CrowdFlower, a San Francisco-based data enrichment, data mining and crowdsourcing platform for data science teams, last week announced its recent $10M venture funding. The investment round was led by Canvas Ventures, Trinity Ventures and Microsoft. The capital will be used to fuel adoption of CrowdFlower AI, which combines training data, machine learning and human-in-the-loop in a single platform.
"We've seen companies like Tesla and Uber build large data science teams and adopt AI and machine learning to solve billion dollar problems like driverless cars," said Lukas Biewald, founder and chief executive officer at CrowdFlower. "But we wanted to bring AI and machine learning within the reach of every business to attack million dollar problems such as classifying customer support tickets or generating customer insights from social data."
"Our team at Canvas has long been involved in AI with early investments in Siri and Nuance," said Rebecca Lynn, cofounder and partner at Canvas Ventures. "We believe corporate boardrooms are increasingly making AI a priority."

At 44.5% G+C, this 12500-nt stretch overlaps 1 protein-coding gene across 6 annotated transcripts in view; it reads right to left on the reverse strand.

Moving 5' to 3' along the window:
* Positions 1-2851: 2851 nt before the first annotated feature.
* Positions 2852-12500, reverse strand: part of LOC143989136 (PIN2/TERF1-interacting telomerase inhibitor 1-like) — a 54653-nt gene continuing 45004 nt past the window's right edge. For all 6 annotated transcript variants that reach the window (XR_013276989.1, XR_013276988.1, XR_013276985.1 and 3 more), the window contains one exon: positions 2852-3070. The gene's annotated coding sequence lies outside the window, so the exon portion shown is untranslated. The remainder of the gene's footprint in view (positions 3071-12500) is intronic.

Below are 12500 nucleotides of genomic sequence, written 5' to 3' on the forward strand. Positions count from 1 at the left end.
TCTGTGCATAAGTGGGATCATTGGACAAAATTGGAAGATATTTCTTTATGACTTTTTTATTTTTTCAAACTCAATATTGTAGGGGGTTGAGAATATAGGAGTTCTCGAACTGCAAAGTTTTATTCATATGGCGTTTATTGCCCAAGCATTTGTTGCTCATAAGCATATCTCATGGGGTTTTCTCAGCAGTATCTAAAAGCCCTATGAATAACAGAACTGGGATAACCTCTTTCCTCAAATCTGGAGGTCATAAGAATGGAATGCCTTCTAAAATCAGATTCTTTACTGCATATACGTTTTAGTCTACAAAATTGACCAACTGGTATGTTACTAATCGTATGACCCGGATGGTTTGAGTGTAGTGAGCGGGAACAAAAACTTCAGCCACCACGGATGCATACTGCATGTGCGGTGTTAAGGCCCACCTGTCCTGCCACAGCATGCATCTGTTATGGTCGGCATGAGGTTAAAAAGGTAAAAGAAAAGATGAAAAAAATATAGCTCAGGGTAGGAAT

With CrowdFlower AI, customers can create machine learning models using human-labeled training data from within the platform. These models can then be deployed using humans-in-the-loop for when the model's predictions fall below a customer defined confidence threshold. CrowdFlower seeks to provide companies a single platform that can convert instructions in plain English to commercially viable machine learning models that replace humans in some part of a business process.
"At Microsoft, we're looking to create experiences for people and businesses where technology intelligently supports what they're doing," said Nagraj Kashyap, corporate vice president, Microsoft Ventures.
"CrowdFlower's approach – combining human and machine intelligence to solve all types of unstructured data problems – aligns with that effort. We look forward to supporting them in their next phase of growth in the broader machine learning and AI market."
"The industry has been focused on who has the best algorithms," said Biewald. "But when we talked with our data science customers, we saw that wasn't the problem preventing them from adopting AI more broadly. They wanted to find a way to take AI from the science lab to the board room. To do this they need both enough human labeled training data to get started, and then humans-in-the-loop to handle the cases where the model wasn't confident enough in its prediction. So we decided to solve these two problems in a single platform."